Thomas Shephard will be featured throughout the growing season from the family farm near Crystal which has been growing potatoes since the 1930s, primarily chipping potatoes.
"This is probably my favorite time of year as a farmer," said Thomas Shephard. "It's just beautiful around. With the potatoes, some people have come out in the summertime and think maybe we grow flowers because they look so beautiful."

“You need a good rain to really get the potato harvest rolling. I like to say so. When they’re coming in with that direct, if the dirt is hard and dry, it’s kind of like a rock. It’s bruises the potatoes a little bit, which you don’t like to do," he said. "And then as soon as you get a nice rain, that dirt turns into a mud and it’s much softer and it’s actually a cushion. And to be able to get potatoes into the bin, to have good moisture in the field, it’s a huge blessing.”

Potato harvest on Shephard Farms started with chipping potatoes.

“Right now, we’re harvesting the Dakota Pearl. It’s a beautiful name, beautiful potato for our area. And it’s our main variety of a chipping potato. Then we’ve got a few different varieties for chips that we’re going through. We finish up with our red ones from here.”

Potatoes start shipping immediately and continue throughout the year.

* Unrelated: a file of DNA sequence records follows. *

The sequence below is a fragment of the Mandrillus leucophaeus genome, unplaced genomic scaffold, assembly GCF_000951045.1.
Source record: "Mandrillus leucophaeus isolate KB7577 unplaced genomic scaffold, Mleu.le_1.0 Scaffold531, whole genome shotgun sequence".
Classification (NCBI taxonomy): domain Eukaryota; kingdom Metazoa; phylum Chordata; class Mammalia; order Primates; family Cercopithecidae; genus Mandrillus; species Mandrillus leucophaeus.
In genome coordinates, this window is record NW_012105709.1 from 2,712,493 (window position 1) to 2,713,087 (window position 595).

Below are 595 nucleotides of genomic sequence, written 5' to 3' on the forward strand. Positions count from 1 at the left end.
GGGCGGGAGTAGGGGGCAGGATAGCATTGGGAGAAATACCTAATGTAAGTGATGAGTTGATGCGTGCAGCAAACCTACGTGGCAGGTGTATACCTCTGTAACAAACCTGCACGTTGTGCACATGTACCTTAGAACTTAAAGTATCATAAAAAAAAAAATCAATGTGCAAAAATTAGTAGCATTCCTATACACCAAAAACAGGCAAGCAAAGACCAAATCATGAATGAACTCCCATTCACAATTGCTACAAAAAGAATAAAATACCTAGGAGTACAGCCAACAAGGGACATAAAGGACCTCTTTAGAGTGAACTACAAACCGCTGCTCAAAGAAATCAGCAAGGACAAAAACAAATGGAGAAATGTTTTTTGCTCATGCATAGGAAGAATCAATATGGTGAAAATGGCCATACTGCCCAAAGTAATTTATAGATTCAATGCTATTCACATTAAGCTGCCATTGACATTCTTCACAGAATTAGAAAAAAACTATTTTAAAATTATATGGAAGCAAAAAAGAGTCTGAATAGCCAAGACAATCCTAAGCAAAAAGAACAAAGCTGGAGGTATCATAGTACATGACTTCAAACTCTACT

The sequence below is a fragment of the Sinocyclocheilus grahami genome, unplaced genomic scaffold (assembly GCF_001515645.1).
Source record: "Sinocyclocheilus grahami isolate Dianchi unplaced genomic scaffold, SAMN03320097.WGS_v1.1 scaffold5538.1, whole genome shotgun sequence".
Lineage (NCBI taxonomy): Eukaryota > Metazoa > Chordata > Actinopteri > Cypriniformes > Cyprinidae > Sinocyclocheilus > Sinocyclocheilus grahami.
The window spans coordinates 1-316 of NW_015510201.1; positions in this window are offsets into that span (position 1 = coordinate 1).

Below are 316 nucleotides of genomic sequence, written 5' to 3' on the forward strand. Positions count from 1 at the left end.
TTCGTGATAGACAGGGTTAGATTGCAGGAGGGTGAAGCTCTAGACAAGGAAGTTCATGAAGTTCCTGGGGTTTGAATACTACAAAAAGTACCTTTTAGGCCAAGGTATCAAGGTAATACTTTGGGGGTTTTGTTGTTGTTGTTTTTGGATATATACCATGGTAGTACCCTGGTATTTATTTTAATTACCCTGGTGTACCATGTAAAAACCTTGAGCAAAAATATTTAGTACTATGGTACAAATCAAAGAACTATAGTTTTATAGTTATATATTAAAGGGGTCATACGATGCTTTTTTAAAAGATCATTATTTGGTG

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“Right now, we’re putting them in our warehouse right here in Crystal, and we’ve got different bins separating different varieties. It depends on what time of year that they’re going to be shipped,” Shephard said.

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Potatoes for chipping will be stored in humidity- and temperature-controlled warehouses, separated in bins by varieties, at Shephard Farms. They start shipping after harvest and through next summer. Photo taken Sept. 26, 2022.
Trevor Peterson / AgweekTV

“What we do throughout the whole year is we load railcars and semi-trucks and really go throughout the whole country.”

Potatoes are stored in climate-controlled warehouses, and some will keep fresh until as far out as next summer.

“We can keep them up to a year, but pretty much as soon as we finish harvesting, we start shipping. We’re thankful to have different bins here that hold some longer than the other ones, depending on temperature and humidity controls. We’ll have some that won’t go out until next summer.”

“It’s cool to think, you can be eating in this area, eating something grown in this area, and we take pride in that.”

In November, Agweek plans to return to Shephard Farms for potato shipping and check in on the soybean and corn harvest.

Katie Pinke serves as Agweek and AgweekTV's publisher and general manager and since 2015 has written a weekly column. Pinke resides in rural North Dakota with her husband and children where she is a 4-H leader, active community volunteer, and a proud fifth-generation farmers' daughter.